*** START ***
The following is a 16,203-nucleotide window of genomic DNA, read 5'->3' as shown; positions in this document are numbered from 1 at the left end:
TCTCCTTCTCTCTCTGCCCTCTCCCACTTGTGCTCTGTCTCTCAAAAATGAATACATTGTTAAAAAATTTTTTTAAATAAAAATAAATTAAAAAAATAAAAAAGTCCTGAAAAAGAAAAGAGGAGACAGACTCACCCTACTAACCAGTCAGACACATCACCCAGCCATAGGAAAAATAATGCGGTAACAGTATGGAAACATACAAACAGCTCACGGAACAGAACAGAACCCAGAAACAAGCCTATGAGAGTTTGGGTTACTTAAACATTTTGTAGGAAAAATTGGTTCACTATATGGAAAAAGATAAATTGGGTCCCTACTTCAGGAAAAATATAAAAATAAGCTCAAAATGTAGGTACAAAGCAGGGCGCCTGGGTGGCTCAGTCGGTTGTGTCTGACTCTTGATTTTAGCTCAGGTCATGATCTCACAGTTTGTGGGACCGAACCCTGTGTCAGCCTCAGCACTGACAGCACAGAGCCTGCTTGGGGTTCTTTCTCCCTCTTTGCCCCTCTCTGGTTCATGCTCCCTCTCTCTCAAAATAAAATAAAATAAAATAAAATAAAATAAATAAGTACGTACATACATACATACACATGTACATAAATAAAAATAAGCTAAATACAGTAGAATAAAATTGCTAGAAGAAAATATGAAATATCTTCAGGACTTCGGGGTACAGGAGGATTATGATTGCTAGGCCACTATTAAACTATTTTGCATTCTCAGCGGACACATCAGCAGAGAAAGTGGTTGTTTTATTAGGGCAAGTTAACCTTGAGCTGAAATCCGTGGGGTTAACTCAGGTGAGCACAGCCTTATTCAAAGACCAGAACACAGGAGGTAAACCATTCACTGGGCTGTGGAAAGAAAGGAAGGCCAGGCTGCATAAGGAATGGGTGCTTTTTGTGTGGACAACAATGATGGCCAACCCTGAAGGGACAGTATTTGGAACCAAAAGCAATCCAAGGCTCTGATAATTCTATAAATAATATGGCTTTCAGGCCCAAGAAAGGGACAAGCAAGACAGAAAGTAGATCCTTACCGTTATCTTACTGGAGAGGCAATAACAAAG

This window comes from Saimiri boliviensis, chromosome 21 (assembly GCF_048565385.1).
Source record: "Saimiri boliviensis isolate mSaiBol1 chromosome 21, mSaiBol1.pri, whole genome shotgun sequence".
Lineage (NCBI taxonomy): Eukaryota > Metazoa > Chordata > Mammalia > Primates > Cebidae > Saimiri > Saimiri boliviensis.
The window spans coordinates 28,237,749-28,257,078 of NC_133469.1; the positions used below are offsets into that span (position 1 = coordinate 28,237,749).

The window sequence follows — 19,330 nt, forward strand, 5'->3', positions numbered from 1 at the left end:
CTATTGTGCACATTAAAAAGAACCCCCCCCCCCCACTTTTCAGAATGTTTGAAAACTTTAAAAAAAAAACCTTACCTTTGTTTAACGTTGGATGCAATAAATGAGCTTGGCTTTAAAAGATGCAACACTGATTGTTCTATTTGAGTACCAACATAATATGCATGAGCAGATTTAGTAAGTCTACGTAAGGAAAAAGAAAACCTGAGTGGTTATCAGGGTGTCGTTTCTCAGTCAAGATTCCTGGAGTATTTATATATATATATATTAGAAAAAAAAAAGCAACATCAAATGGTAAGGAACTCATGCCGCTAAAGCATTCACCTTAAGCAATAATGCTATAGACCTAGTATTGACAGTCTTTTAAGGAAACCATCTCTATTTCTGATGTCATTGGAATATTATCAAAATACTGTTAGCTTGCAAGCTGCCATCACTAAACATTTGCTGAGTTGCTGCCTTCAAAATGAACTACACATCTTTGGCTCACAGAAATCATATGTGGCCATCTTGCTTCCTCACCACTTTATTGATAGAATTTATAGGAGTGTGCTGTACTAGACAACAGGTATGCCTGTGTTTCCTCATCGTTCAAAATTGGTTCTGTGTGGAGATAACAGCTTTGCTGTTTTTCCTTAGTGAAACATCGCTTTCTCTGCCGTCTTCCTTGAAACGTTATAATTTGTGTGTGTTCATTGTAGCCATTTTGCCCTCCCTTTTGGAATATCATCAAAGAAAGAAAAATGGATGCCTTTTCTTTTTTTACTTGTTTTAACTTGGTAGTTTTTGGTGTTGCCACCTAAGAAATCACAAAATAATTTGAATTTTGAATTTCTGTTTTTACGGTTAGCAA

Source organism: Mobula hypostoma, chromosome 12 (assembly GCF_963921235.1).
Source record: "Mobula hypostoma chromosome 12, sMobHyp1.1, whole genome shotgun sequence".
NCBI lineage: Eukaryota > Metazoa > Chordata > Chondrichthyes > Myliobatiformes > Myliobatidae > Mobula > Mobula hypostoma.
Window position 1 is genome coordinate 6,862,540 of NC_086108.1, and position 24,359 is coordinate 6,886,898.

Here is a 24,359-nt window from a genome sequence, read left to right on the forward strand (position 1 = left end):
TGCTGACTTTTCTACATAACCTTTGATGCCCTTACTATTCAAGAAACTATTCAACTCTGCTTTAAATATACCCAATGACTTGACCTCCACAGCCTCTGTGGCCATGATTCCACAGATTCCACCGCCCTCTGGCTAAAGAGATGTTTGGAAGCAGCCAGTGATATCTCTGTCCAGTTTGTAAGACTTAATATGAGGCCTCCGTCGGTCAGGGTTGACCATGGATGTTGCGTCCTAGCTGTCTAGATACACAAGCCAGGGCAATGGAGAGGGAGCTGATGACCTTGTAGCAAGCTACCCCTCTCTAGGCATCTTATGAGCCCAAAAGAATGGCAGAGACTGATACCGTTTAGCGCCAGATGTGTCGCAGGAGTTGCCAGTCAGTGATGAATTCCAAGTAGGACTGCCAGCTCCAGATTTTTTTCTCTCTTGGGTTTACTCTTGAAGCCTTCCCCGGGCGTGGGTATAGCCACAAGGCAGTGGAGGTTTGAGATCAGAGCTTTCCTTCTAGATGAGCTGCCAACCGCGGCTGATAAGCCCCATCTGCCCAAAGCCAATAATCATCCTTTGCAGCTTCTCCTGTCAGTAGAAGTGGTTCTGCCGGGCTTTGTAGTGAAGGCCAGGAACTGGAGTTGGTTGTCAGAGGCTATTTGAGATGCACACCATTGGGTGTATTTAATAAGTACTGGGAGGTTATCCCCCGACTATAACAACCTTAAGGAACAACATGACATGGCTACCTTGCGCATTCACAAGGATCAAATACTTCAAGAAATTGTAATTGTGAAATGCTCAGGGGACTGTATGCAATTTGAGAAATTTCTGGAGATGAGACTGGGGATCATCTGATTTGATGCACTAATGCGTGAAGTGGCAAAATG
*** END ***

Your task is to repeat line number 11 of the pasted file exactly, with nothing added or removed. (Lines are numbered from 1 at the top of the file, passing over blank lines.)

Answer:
NCBI lineage: Eukaryota > Metazoa > Chordata > Chondrichthyes > Myliobatiformes > Myliobatidae > Mobula > Mobula hypostoma.